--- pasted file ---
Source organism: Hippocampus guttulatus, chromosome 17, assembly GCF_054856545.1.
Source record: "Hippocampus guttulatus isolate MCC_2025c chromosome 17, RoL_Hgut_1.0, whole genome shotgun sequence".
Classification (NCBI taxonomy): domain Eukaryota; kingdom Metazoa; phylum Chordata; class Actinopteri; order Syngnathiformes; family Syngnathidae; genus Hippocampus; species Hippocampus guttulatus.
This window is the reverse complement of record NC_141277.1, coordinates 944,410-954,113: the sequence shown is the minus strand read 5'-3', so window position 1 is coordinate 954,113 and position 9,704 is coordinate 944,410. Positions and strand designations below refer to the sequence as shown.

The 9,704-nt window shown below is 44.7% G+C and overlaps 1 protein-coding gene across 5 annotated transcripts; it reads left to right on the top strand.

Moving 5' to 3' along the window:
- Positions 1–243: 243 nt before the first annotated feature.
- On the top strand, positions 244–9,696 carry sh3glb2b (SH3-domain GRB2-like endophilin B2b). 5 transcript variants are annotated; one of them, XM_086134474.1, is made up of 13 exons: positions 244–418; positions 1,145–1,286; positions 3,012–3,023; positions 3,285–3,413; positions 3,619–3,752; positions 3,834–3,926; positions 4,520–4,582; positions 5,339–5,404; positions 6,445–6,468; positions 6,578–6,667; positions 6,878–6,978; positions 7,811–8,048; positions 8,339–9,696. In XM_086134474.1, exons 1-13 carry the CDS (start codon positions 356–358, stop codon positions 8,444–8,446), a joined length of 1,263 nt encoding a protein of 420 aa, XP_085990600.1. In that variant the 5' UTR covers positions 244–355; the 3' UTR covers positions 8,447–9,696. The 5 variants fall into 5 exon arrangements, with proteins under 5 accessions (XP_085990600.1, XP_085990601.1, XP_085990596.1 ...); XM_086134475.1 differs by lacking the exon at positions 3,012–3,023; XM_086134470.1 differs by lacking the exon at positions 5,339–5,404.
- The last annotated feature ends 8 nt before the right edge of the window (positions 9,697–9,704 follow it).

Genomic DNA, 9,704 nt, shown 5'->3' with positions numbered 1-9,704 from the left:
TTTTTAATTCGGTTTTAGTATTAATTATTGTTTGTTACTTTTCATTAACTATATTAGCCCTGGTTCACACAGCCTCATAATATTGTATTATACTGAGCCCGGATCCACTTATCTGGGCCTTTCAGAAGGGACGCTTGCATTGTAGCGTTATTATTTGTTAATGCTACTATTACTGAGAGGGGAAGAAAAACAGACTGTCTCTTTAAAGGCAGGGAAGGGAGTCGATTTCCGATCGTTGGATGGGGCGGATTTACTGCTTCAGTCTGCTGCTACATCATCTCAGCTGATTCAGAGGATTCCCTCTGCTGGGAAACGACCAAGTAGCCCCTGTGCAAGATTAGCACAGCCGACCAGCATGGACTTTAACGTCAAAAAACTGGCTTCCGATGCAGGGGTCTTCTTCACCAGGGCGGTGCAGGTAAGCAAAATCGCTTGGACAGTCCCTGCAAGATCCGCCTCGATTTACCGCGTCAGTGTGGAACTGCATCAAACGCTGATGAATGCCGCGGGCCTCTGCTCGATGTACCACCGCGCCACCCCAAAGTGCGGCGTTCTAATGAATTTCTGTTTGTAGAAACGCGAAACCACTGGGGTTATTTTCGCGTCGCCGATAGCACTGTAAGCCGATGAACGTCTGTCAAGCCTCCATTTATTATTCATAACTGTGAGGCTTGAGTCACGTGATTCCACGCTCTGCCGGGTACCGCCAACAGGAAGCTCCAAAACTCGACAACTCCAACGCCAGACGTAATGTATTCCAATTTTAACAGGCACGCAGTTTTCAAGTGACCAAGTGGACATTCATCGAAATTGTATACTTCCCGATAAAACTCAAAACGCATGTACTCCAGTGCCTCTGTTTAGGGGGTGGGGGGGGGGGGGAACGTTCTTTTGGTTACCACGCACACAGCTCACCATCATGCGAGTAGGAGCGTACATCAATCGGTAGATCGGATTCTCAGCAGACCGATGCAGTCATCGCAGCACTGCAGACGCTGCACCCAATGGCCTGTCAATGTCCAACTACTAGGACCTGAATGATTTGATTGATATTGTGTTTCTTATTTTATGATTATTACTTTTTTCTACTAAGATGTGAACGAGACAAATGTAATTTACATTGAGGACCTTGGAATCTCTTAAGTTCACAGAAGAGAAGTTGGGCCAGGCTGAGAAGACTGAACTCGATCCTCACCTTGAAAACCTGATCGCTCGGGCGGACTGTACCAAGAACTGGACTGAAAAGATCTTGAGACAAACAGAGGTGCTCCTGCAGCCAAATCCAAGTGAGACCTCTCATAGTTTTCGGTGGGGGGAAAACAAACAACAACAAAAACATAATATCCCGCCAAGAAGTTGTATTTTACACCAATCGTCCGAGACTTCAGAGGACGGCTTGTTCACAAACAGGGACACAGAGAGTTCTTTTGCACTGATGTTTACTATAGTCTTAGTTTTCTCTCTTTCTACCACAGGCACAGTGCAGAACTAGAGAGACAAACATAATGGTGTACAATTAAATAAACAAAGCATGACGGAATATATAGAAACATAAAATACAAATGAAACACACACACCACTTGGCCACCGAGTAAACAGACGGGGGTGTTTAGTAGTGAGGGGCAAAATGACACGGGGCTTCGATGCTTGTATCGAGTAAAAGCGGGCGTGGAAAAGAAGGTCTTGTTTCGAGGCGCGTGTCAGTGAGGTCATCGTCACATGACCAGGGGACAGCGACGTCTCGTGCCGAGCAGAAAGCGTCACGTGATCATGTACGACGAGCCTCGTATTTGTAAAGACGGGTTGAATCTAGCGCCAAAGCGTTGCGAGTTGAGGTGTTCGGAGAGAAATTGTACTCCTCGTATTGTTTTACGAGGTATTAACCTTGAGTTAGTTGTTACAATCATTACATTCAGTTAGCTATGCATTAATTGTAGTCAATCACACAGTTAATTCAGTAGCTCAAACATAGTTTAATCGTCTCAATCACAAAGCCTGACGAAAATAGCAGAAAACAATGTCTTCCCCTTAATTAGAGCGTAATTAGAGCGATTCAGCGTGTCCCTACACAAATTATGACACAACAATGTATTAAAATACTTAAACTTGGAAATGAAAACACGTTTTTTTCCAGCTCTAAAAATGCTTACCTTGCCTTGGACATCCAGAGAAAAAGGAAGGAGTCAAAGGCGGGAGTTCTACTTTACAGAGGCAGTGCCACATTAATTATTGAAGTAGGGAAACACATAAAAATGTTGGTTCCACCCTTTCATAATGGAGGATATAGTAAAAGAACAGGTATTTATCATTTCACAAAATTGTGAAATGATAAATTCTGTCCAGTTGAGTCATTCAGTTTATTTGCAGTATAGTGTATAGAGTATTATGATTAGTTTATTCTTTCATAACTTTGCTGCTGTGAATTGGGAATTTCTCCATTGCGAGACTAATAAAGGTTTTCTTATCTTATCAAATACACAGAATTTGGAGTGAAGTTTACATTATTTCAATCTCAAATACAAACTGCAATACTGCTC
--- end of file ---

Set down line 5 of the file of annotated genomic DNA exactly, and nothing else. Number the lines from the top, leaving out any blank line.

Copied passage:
The 9,704-nt window shown below is 44.7% G+C and overlaps 1 protein-coding gene across 5 annotated transcripts; it reads left to right on the top strand.